Government Backs Merger of Two Tax Slabs in GST

Government Backs Merger of Two Tax Slabs in GST
20/02/2021 , by , in News/Views

The central government is in favour of merging the goods and services tax (GST) rates of 12% and 18% into a single slab. Acceding to a demand first made by some states and endorsed by the Fifteenth Finance Commission (FFC). GST Council, India’s federal indirect taxes body, may discuss the matter at its meeting in March. 

Apart from special rates of 0.25% and 3% on precious stones and metals, India currently has four primary GST rates of 5%, 12%, 18% and 28%. There is also a cess on luxury and demerit goods such as automobiles, tobacco and aerated drinks. There have been discussions regarding the merger of the two tax slabs. It could be taken up for consideration in the next (GST) Council meeting in March. States also need to agree.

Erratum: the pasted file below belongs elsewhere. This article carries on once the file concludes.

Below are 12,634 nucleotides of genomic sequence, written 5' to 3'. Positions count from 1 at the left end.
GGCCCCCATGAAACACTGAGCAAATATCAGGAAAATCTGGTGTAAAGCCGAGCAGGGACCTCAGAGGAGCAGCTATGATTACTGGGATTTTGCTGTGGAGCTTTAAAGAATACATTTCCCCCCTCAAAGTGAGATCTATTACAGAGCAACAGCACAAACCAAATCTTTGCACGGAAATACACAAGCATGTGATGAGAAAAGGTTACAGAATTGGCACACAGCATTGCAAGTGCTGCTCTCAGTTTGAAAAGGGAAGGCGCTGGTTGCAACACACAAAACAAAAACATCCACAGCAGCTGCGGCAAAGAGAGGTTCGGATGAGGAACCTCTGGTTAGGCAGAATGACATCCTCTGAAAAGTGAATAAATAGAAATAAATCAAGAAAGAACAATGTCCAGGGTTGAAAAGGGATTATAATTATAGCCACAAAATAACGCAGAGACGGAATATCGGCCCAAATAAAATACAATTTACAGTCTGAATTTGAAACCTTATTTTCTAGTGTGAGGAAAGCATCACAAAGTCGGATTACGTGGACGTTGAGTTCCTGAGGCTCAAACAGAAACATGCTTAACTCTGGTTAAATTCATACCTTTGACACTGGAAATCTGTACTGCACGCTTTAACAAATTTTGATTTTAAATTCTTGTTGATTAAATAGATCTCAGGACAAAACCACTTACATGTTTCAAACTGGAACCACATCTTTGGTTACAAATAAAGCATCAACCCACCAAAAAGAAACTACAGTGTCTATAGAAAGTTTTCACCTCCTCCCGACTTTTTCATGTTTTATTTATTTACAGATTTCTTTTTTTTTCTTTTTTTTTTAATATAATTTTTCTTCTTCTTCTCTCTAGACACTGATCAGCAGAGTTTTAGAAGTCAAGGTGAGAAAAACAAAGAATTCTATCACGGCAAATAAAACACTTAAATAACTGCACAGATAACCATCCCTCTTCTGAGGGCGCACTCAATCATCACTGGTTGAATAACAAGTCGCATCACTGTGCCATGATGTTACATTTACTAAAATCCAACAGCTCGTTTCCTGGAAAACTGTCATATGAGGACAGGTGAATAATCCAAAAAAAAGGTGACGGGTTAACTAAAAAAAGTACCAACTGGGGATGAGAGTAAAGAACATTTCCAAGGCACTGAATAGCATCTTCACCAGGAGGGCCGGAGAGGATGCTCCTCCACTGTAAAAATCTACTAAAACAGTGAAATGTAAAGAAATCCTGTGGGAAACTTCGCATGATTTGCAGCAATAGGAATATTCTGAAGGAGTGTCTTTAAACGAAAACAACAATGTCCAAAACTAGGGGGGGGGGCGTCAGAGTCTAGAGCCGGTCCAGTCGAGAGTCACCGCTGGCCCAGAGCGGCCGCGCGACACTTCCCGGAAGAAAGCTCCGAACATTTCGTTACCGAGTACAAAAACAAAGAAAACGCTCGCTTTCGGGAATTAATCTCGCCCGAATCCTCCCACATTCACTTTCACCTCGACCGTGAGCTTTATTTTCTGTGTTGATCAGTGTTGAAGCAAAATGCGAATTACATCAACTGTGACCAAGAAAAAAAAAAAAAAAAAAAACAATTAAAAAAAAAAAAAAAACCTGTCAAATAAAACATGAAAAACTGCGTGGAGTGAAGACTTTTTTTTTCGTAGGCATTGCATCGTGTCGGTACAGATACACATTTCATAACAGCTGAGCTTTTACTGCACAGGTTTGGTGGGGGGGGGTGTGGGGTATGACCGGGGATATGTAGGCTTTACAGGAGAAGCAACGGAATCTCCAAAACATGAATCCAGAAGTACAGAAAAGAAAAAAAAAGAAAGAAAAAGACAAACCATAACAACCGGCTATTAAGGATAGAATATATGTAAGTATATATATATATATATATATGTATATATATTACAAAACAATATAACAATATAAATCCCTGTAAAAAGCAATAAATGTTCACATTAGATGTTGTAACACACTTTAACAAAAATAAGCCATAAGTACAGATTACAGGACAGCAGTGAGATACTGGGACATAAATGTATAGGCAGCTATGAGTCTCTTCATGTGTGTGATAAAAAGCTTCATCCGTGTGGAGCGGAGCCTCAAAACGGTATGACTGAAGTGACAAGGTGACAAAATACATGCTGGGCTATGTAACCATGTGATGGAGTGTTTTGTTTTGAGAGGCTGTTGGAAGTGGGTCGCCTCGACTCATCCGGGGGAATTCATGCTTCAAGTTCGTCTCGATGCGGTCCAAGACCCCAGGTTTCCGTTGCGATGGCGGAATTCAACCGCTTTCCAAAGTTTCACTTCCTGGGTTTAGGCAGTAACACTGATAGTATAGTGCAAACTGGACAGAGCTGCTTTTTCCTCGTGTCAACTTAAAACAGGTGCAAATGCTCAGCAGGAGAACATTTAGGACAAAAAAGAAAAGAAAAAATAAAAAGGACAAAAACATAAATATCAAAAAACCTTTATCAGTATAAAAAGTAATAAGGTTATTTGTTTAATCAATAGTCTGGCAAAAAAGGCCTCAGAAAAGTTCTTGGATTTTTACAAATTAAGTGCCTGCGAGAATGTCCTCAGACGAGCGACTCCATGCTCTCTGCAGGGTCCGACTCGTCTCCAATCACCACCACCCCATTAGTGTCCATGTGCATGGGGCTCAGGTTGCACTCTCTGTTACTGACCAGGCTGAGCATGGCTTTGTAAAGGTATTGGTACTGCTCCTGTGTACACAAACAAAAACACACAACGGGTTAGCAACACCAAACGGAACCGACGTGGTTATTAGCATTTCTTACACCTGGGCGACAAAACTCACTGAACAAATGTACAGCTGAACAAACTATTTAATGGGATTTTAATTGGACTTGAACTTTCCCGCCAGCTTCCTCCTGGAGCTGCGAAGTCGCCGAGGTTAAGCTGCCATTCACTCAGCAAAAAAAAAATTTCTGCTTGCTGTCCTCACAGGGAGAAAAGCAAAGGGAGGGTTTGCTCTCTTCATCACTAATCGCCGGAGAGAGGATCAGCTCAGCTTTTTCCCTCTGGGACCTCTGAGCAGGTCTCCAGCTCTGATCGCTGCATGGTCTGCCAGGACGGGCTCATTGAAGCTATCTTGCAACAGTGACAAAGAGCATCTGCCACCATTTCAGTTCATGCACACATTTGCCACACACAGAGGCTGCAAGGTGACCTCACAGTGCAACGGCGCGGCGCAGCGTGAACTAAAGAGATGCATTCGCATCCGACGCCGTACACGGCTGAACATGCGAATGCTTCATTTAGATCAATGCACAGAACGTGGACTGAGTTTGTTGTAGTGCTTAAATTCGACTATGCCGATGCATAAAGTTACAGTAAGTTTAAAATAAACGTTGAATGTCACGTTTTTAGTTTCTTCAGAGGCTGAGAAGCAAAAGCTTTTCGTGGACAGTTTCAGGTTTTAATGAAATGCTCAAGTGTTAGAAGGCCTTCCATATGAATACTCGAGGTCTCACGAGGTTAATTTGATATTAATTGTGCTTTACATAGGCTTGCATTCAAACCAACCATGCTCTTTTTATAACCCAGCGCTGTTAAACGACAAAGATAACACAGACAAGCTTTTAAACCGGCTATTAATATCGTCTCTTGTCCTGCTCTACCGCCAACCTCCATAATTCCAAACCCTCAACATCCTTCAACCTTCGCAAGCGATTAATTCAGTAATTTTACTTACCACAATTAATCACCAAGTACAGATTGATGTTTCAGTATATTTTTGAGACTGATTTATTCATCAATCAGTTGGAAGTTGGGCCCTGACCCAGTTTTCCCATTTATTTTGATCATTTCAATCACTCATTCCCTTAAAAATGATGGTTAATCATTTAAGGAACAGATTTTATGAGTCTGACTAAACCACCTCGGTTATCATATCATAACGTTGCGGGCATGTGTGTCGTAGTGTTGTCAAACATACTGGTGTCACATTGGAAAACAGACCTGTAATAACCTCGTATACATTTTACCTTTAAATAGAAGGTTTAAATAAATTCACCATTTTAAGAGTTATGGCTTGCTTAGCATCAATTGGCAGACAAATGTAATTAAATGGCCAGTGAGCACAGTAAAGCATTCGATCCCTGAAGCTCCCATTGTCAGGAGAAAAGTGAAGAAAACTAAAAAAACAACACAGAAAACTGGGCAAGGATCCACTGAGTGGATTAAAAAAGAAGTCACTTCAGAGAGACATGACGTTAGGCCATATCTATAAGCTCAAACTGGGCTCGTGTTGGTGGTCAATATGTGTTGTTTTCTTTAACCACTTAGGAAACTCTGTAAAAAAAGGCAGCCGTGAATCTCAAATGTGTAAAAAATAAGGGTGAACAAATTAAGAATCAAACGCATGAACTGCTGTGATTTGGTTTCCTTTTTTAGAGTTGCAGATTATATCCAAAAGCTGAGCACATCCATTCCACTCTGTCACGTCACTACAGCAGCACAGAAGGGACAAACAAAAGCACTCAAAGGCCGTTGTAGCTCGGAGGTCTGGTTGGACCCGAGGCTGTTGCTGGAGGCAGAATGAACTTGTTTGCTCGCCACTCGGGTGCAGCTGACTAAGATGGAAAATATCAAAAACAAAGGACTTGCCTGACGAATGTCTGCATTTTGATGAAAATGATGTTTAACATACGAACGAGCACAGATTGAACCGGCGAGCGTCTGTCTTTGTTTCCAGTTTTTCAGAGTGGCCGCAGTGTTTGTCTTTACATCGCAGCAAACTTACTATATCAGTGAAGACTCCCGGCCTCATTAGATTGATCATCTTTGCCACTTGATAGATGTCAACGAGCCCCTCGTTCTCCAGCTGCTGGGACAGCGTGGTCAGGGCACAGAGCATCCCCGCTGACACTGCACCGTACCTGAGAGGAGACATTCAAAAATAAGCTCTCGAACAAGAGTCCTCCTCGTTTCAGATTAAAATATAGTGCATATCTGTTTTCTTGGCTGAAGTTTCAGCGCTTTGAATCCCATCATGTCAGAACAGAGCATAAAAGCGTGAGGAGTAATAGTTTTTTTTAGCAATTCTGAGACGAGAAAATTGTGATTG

When India merged 17 central and state taxes into a single GST, it was supposed to be a revenue-neutral exercise; meaning, it wouldn’t lead to any changes in the actual tax revenue for states and the Centre. However, a series of GST cuts since then has reduced the tax revenue, and a tax slab revision will aim to correct this.

“If the 12% and 18% slabs are merged to form a new slab somewhere in between, the tax burden on items currently in 12% slab will rise. It remains to be seen how businesses and consumers will respond. On the other hand, tax on items in 18% slab will come down in an upside for consumers,” said Abhishek Jain, tax partner, EY India.

If the Council approves a single rate, items such as ghee, butter, cheese and spectacles may become expensive, while soap, kitchenware and apparel may become cheaper. But a final decision on the rates of individual items will be taken by a fitment panel.

In its report tabled in Parliament this month, FFC urged restoring the “rate neutrality of GST”, which was compromised in multiple rate cuts. “Rate rationalization will help reduce classification disputes, but the merging of 12% and 18% rate could lead to some revenue implications and, hence, proper number crunching is essential,” said Abhishek A. Rastogi, Partner at Khaitan & Co.

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